5 minutes

A new generation of inclusive, relational and connective services

An in-depth look at which project drivers should be used to design new services for the post-pandemic.

The pandemic has changed our behaviour with unprecedented speed. Two years on – as designers – we are observing how these transforma­tions are meant to last. We need a new awareness if we want to under­stand them. The new ways of acting, in a changed context, have brought out needs that require new planning scenarios. Because, moreover, it all happened at a time when we all felt more fragile and in danger. Starting from these assumptions it is worth trying to identify various drivers shaping new dimensions of service.

The first driver: new forms of flexibility

The first driver is functional. It concerns new forms of flexibility and is an enabler. If it is not present, the service is now inaccessible.

During the acute phase of the pandemic, we needed to plan how to travel to work, leisure or sales environments. Everyone will have found themselves making a phone call, searching for information, download­ing apps to book something that until recently was free to access. Out of these frustrating limitations, new potentials emerged. Brands and organisations offered booking services to cut queues to zero, or chat systems that – from home – put us in touch with a store assistant who used welcome us to the store. Forms of adaptation that, today, are being consolidated into new models and that they are not limited to digital. For example, hospital drive-through services created to provide screen­ing in the safety of our own cars, have inspired new forms of cultural enjoyment, such as the ‘Boijmans Ahoy Drive-Thru’ experience at the Boijmans Van Beuningen museum in Rotterdam..

The second driver: new levels of personalization and care

The second driver is relational. It’s about new levels of personalisation and care. It is a differentiating factor and guides choices.

Many services that, pre-pandemic, belonged to the premium bracket have been democratised. For example, home deliveries or personalised consultations by appointment have extended their reach. We’re not just referring to food delivery. Home laundry services have been made available (through platforms like StirApp) and even test drives at home. This dynamic involves the big brands and has also transformed the re­lationship with the neighbourhood. We have seen the rebirth of neigh­bourhood businesses which, by connecting to digital, are acquiring new competitive leverage. They make it possible to reach people’s homes faster than large retailers, establishing a more substantial relationship than competitors without a physical location.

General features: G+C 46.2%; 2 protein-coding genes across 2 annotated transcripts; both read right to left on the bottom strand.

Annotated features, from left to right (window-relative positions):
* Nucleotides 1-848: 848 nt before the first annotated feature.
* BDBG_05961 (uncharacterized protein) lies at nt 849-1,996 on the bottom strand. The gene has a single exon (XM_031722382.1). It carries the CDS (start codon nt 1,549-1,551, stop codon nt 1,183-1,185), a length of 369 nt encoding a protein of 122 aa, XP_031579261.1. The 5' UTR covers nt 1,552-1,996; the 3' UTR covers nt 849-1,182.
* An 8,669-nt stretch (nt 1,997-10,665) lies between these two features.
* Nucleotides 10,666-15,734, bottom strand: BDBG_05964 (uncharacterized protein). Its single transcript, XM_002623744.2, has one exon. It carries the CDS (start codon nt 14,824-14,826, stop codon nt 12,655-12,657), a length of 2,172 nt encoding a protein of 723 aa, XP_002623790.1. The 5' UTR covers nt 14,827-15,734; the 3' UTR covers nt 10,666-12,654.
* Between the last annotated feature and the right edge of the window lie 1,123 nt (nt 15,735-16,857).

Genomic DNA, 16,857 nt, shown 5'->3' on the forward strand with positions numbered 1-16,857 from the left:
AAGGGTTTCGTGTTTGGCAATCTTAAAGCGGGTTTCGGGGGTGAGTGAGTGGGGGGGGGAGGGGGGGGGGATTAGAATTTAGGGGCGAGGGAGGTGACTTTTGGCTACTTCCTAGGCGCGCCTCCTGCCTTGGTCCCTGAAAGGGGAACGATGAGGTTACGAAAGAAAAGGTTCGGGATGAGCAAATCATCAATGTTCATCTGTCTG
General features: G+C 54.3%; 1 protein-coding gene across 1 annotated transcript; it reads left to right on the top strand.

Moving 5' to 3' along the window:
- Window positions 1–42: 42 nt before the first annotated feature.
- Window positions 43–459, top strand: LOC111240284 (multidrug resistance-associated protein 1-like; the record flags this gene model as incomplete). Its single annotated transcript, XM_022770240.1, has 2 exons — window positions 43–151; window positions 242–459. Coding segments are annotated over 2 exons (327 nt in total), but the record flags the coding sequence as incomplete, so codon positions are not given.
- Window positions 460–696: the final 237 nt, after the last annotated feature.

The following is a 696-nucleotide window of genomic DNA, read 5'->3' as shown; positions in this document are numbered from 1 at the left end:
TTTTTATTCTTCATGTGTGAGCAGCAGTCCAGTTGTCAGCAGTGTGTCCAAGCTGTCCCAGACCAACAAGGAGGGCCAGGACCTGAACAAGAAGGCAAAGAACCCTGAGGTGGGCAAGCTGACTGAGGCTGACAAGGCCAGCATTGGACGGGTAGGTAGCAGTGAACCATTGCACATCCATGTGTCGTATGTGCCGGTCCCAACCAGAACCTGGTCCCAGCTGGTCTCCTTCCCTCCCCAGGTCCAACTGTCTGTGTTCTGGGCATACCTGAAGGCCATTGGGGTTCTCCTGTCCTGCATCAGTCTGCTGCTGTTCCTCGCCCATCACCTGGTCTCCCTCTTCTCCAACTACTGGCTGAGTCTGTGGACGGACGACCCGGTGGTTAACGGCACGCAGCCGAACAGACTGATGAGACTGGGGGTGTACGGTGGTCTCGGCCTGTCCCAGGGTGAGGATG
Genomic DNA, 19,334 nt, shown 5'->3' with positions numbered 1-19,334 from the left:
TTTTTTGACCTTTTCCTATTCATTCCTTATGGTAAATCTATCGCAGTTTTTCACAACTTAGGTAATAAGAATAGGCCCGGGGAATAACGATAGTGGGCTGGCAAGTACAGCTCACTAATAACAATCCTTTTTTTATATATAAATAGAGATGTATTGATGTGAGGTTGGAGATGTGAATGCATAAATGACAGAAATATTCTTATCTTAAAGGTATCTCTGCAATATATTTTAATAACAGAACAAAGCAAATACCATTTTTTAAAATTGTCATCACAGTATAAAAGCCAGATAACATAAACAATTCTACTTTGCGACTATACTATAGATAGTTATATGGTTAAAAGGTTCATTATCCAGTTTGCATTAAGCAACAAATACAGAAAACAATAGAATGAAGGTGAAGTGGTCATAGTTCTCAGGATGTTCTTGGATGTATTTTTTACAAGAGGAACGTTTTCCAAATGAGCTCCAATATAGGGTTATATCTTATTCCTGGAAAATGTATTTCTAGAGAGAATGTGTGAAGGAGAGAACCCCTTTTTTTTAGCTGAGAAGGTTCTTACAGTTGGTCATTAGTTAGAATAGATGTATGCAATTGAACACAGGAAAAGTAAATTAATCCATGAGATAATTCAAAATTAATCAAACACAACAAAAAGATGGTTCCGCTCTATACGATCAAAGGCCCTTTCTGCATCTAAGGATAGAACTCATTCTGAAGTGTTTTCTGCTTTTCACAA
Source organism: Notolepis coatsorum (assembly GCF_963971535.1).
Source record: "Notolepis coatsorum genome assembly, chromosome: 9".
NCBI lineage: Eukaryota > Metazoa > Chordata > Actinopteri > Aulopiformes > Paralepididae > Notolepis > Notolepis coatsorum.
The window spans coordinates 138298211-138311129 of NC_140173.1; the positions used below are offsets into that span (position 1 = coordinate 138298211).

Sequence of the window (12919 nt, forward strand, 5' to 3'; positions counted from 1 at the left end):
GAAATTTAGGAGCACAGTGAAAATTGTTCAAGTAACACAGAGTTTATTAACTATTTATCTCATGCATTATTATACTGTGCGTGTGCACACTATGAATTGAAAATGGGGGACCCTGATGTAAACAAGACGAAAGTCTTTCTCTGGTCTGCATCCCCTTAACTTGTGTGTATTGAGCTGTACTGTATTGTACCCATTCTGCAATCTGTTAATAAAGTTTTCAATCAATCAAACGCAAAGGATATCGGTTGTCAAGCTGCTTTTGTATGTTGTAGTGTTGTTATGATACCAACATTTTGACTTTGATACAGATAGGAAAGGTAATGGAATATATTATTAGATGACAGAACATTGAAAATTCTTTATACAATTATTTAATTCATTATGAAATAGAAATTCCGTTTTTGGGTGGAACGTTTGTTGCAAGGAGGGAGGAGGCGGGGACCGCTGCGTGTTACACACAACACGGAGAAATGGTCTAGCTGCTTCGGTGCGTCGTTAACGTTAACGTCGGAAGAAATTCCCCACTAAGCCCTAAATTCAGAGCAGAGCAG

Third driver: new forms of inclusion and dialogue

The third driver is connective . It is about new forms of inclusion and dialogue. It is the factor of sense making.

Organizzazioni e brand hanno sempre di più la necessità di entrare in contatto con reti di persone, ovunque si trovino. Tanto in luoghi Organisations and brands increasingly need to connect with networks of people, wherever they are. As much in physical places as in digital. To spread values, cul­ture and establish an ongoing conversation. It is a form of enrichment that helps make people feel not just customers but also part of a com­munity. Therefore, brands have been enhancing their content offerings to make people discover and enable new behaviours. Not only that: if we think about the spread of hybrid environments such as augmented reality or the multiverse, it has become even more important to educate and explain why this new point of contact exists. So global events such as the Ikea Festival, a 24-hour event in which the Swedish brand offered an experience and a performance-focused on ‘better living at home’, are becoming increasingly frequent.

There is more. The Covid-19 emergency has challenged the delicate balance between individuals and communities. We have rediscovered how our buying habits and actions impact the community. Even the most minor action has larger-scale effects, reverberating across the en­tire planet. This applies to our daily lives, the organisation in which we believe work, and our planet. Just think of how the 2020 lockdowns re­duced our ecological footprint on the planet, moving Earth Overshoot Day forward by about three weeks. A temporary change, sure, but one that made a possible improvement perceptible and measurable.

Fourth driver: positive impacts

That’s why the fourth driveris transversal. And it’s about positive impacts.

The pandemic has taught us the importance of individual and collective well-being and, therefore to work on a dimension of service that helps improve society and the surrounding environment. Today it is no longer enough for people to buy something useful/eco­nomical/appealing. It is important to know how our choices contrib­ute positively to the fragile ecosystem around us. This is something we cannot achieve by a purpose-driven service promise alone. We need to build alliances and federations, feeding networks where brands look after the whole lifecycle of products/services/platforms: from creation on demand to new forms of regeneration, such as upcycling or collab­orative consumption.

Article by Alice Manzoni, Senior Manager Design & Design Coordinator Logotel – Published on Weconomy 15 – Ufo. Unidentified Future Organizations